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A Magazine for Sheffield

Corvus Coaching A listening ear and a firm encourager

We can all benefit from a little practical support sometimes. Raven Nielsen is a transformational life coach who also runs an online workshop for folks who would like to learn how to become better LGBTQ+ allies.

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I first met Raven through their life coaching account on Instagram and was immediately drawn to their friendly and welcoming vibe, which gently invited followers to look within and ponder a question or two on any given day. A few months later, Raven invited me to one of their Allyship 101 workshops to learn more about the LGBTQ+ community. I chatted to them to hear more about their work.

Hi Raven. It’s great to be chatting with you. First things first, can you tell us a bit about yourself and the journey that led you to start Corvus Coaching?

Hi, thanks for inviting me!

Well, it’s been an interesting one, that’s for sure. After 15+ years as a textile artist I wanted a change and more of a purpose, and counselling was the thing that leapt out at me. At around the same time my partner came out as a trans woman and the gaps in understanding she faced when accessing therapy made me see that there was a huge need for therapists from within the LGBTQ+ community. So those things combined pushed me to retrain as a psychotherapist.

I was paying for my four-year diploma course by doing events catering, and then when Covid hit in March 2020 I lost all my income when everything was cancelled. I had to quit my course, which was devastating, but then as I started to pull myself together I found coaching, and honestly that felt like an even better fit for me, as I’ve always been about asking, 'So what’s next?' and finding a practical way forward.

It must be rewarding to help people make positive change in their lives. What does your life coaching process look like and is there a particular philosophy behind it?

It really is. I studied with Animas School of Coaching, which is an ICF (International Coaching Federation) accredited course grounded in the ‘person centred’ approach. I position myself as a ‘thinking partner’, not an expert, and hold a non-judgemental space for you to explore your own thoughts and gain your own insights.

It feels more like a conversation, where I will reflect your thoughts back so you can see them more clearly, and challenge you with questions and exercises that help get to the roots of your ideas and perceptions. I definitely don’t give advice or tell people what to do. I believe you have all the answers within reach, you might just need a little nudge to uncover them!

You offer a variety of ways for people to experience coaching. What are the different options?

Right now I’m just offering 1:1 coaching, and I can do that over Zoom or in person. Zoom is very popular as you don’t even have to be in Sheffield. I’ve found many people feel more comfortable chatting in their own homes. In person coaching can either be at a cafe - I have a list of places that have quiet corners - or I also do ‘walk and talk’ coaching in the Endcliffe Park and Whiteley Woods area. Walking alongside someone is great for encouraging deep conversations and it’s beautiful being out in nature.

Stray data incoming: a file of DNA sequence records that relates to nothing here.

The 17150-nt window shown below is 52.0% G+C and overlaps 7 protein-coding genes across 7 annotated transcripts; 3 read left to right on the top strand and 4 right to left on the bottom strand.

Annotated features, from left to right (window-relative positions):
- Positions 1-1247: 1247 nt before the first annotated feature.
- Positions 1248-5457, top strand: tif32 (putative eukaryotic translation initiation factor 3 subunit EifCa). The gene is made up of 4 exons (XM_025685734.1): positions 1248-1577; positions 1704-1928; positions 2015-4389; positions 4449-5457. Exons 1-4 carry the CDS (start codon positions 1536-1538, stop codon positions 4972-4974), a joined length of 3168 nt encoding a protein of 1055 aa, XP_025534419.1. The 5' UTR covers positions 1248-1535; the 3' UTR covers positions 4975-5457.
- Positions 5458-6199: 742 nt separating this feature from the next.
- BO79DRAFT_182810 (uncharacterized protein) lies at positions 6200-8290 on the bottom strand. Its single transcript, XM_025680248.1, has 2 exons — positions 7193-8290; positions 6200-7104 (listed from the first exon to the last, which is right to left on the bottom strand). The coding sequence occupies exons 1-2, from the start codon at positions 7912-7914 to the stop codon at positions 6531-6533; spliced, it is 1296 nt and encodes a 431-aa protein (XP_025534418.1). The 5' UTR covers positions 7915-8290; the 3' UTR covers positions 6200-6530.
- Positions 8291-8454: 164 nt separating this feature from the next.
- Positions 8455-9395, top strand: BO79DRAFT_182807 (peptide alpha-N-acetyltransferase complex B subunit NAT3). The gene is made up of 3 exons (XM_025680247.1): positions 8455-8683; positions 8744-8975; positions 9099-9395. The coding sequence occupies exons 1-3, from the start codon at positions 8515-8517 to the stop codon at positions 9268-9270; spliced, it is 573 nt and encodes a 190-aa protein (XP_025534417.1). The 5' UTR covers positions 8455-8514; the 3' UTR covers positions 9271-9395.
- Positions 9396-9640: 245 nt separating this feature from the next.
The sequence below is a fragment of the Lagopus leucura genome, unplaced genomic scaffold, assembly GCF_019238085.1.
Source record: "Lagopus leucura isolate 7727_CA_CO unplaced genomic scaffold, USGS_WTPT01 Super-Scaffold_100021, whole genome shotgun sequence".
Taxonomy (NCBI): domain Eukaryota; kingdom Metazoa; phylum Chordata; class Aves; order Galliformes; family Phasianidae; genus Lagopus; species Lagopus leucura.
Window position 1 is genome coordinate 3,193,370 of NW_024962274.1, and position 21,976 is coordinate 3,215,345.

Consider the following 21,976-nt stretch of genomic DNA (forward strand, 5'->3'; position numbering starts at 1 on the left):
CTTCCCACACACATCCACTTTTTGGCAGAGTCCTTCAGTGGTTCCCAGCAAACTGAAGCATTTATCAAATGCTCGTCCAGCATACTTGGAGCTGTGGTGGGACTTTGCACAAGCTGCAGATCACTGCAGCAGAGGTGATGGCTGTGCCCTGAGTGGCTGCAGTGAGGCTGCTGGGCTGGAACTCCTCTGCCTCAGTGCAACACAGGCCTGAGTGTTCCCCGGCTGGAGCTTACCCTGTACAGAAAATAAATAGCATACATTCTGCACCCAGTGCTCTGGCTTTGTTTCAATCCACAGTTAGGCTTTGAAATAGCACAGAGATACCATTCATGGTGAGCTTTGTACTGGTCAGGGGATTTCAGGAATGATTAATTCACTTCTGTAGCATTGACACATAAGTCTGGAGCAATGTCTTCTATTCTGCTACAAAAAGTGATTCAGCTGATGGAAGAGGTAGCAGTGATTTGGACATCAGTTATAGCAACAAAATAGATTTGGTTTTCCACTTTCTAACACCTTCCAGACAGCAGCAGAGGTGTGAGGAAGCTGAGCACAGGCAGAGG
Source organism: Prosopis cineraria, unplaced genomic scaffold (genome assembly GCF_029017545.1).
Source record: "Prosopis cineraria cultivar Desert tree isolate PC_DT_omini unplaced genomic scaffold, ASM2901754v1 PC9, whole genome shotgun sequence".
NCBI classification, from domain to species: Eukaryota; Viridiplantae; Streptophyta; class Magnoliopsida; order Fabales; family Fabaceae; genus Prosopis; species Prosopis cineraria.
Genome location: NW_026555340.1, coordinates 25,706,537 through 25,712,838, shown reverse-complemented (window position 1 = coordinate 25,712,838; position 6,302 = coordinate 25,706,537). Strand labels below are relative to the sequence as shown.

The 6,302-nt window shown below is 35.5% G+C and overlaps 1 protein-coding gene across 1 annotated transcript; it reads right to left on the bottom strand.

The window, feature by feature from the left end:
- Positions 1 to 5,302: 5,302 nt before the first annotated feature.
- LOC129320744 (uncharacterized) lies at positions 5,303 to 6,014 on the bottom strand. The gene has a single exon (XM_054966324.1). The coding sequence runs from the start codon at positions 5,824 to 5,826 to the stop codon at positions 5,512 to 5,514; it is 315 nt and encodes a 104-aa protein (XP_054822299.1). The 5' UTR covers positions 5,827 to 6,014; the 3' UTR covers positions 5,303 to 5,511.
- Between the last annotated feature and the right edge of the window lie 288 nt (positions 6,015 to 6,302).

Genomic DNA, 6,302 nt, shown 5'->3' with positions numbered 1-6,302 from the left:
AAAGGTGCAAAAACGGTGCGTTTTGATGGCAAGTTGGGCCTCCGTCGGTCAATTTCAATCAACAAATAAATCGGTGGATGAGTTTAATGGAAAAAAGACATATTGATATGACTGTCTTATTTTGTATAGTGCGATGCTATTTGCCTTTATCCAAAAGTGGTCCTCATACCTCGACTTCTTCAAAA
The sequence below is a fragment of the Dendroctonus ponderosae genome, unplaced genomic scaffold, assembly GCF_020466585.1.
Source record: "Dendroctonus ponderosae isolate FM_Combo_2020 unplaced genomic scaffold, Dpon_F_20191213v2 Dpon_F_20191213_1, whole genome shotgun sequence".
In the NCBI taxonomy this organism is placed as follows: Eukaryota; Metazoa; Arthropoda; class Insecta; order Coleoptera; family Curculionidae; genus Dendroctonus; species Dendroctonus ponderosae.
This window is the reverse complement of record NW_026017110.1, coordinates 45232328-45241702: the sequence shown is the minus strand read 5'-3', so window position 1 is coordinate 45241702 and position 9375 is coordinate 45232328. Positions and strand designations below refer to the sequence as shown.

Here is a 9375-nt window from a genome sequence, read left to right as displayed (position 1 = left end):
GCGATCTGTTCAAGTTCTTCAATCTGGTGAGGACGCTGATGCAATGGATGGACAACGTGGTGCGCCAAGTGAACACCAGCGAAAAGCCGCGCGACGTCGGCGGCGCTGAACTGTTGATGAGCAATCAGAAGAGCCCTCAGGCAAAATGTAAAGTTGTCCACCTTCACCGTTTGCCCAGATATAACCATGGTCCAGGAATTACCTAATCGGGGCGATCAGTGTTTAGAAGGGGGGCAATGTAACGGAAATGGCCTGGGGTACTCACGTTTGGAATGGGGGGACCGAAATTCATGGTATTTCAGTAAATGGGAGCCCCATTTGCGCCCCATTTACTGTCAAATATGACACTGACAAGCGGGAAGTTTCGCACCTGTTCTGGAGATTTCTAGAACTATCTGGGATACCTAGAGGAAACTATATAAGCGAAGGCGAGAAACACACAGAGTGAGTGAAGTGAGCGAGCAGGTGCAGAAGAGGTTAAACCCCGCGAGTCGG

Some folks might read this interview and have more questions for you in relation to their own personal circumstances. What do you offer for people who would like to know if life coaching is the right option for them?

I always start with a ‘no obligation’ conversation, about half an hour, where we can just have an informal chat about what you might like to gain from coaching and how I might be able to help. That way you can bring any questions you have, get to know me and see if I’m someone you feel comfortable talking to. And if so, then we can look at booking some coaching sessions.

You’ve also recently hosted two LBGTQ+ Allyship workshops. Can you tell us more about these, who they’re for and what you hope people will take away from them?

I love these! I identify as genderqueer and bisexual, and got into coaching - as you know - because of the lack of understanding around trans issues in particular. I put together this short workshop, which I currently run online, to provide a very basic level of understanding about what LGBTQ+ means, what the community needs and how people - especially therapists, coaches and educators - can best support their LGBTQ+ clients and students.

I’ve always been open to answering any questions from people, because the thing I came up against most was, 'I want to be supportive but I don’t know where to start,' or, 'I’m worried about saying or asking the wrong thing.' So I’m like: ask me! Ask me anything!

It’s a blend of useful information and language, things you can do to help - and things you want to avoid - and an open Q&A, which tends to be anything from, ‘Why are pronouns important?’ to, ‘If you’re non-binary, do your kids still call you mum?’ (Answer: no, but that’s their choice!).

I love the conversations that come up and I love that people say they feel safe enough to ask the awkward questions. I want understanding and empathy to ripple out from these workshops to make more safe spaces for LGBTQ+ folks everywhere.

by Felicity Jackson (she/her)
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